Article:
The Rise and Fall of California's Radical Prison Movement
This is a history of the California prison movement from 1950 to 1980, focusing on the San Francisco Bay Area's San Quentin State Prison and highlighting the role that prison reading and writing played in the creation of radical inmate ideology in those years. The book begins with the Caryl Chessman years (1948-60) and closes with the trial of the San Quentin Six (1975-76) and the passage of California's Determinate Sentencing Law (1977).
This was an extraordinary era in the California prisons, one that saw the emergence of a highly developed radical convict resistance movement inside prison walls. This inmate groundswell was fueled at times by remarkable prisoners like Caryl Chessman, Eldridge Cleaver, and George Jackson, at other times by groups of inmates like the Black Muslims, the San Quentin chapter of the Black Panther Party, and members of what would become the Symbionese Liberation Army or the Black Guerrilla Family.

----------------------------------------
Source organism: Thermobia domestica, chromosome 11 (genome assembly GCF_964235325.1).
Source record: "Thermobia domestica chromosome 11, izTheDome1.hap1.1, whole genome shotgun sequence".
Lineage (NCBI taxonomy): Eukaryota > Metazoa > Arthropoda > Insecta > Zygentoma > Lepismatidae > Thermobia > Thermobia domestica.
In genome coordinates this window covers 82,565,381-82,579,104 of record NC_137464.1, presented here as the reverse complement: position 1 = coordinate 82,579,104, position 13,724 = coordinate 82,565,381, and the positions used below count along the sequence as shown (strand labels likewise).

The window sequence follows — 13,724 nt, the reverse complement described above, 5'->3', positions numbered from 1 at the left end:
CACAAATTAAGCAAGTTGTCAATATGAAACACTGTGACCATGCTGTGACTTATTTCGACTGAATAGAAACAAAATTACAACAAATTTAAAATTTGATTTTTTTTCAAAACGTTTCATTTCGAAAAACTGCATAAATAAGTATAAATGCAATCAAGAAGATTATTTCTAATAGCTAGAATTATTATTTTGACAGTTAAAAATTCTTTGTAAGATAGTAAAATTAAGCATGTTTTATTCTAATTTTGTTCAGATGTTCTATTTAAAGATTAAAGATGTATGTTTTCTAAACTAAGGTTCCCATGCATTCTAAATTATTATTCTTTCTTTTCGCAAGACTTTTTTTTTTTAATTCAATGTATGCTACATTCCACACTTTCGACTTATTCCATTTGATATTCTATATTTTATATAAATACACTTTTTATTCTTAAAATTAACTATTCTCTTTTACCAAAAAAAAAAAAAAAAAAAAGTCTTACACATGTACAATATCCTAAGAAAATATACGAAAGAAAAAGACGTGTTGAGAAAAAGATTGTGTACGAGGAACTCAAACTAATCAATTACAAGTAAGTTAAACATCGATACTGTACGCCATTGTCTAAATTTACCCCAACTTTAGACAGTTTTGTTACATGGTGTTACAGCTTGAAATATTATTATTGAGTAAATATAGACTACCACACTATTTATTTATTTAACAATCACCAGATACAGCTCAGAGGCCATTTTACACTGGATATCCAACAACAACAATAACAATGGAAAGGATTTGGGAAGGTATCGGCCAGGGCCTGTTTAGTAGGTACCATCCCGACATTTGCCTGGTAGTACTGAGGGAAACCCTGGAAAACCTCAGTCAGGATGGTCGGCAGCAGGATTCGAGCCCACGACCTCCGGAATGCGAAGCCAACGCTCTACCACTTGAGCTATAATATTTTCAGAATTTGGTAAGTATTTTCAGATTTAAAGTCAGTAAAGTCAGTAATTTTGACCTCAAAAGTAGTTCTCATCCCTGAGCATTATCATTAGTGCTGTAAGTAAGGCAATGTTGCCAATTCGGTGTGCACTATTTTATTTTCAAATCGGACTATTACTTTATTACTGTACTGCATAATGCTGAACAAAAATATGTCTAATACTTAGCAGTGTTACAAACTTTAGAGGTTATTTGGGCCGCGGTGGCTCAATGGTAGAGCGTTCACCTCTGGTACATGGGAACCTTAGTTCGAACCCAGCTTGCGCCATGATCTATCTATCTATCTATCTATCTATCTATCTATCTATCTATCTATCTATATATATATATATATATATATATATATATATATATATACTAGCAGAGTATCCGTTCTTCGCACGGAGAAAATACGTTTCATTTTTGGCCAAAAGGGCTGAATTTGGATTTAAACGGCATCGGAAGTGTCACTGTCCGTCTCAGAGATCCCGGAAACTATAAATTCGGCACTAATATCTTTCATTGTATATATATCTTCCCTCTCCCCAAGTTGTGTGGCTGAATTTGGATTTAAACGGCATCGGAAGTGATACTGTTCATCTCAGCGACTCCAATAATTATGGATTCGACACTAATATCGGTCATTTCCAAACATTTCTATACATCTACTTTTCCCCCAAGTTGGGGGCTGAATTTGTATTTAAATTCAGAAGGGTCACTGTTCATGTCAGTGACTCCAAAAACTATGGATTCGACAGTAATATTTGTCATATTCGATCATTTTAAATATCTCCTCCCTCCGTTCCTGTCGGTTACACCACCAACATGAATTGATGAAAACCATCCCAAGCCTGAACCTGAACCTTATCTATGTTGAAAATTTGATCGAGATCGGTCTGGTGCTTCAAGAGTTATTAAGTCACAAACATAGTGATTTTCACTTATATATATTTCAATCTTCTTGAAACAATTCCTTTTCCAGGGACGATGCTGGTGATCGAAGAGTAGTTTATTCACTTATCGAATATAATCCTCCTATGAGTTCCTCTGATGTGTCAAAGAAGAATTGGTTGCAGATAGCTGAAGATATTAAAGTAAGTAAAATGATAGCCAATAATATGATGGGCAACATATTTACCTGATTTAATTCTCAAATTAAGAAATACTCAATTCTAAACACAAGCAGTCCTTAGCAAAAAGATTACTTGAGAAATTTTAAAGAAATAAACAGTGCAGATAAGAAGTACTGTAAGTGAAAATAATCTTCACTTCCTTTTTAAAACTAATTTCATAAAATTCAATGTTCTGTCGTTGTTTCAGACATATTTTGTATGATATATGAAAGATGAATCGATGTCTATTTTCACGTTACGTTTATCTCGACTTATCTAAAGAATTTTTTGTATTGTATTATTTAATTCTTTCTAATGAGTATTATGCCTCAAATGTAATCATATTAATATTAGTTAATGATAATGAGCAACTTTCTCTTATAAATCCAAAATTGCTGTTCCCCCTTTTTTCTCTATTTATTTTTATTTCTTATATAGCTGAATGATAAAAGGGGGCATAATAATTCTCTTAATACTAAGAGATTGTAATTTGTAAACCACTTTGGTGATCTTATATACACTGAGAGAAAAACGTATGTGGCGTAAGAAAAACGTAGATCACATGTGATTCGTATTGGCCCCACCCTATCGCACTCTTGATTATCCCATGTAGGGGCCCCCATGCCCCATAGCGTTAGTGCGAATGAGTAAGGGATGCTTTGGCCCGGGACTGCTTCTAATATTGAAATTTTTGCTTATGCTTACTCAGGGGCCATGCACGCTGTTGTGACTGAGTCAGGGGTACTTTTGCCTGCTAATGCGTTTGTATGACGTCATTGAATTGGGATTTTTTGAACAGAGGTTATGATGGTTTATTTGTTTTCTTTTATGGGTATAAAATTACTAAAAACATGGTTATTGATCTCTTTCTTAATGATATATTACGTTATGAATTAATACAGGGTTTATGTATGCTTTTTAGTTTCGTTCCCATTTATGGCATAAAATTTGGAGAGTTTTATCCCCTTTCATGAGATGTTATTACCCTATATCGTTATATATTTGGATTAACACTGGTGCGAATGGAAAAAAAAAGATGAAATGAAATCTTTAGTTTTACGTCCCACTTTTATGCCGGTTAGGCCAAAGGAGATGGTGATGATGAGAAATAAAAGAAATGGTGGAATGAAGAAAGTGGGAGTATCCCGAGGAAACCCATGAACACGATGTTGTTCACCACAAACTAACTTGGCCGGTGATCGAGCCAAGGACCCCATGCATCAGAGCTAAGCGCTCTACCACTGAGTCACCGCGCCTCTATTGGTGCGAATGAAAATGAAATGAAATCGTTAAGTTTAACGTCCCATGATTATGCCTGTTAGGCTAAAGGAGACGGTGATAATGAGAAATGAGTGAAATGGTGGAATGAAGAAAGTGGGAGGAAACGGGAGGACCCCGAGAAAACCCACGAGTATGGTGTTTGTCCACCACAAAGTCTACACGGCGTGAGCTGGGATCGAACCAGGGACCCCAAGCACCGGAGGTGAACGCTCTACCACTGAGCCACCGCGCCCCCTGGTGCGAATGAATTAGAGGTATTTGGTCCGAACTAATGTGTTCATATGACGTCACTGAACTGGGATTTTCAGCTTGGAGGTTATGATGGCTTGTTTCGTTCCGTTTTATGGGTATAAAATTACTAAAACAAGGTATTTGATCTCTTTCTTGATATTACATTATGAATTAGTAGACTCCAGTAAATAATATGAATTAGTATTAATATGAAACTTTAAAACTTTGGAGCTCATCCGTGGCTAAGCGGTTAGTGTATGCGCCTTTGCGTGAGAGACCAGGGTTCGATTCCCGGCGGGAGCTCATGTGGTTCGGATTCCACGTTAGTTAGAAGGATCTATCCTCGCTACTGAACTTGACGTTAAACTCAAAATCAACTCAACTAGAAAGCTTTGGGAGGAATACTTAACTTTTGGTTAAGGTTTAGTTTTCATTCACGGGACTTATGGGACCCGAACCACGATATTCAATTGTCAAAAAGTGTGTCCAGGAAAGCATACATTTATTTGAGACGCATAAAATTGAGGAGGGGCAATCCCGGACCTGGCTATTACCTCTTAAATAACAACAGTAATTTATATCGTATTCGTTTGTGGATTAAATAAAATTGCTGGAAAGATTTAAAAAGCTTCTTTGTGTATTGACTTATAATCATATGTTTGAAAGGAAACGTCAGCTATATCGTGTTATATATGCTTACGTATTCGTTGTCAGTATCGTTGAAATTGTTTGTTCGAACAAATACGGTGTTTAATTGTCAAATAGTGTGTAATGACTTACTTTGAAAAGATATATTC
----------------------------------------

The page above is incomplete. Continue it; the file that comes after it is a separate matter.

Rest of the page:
But most often the resistance grew from much wider sources and in quiet corners: from dozens of secret political study groups throughout the prison; from an underground San Quentin newspaper; and from covert attempts to organize a prisoners' union. The book traces the rise and fall of the prisoners' movement, ending with the inevitable bloody confrontation between prisoners and the state and the subsequent prison administration crackdown.
The author examines the efforts of prison staff to augment other methods of inmate management by attempting to modify convict ideology by means of "bibliotherapy" and communication control, and describes convict resistance to these attempts at control. He also discusses how Bay Area political activists became intensely involved in San Quentin and how such writings as Chessman's Cell 2455, Cleaver's Soul on Ice, and Jackson's Soledad Brother reached far beyond prison walls to influence opinion, events, and policy.
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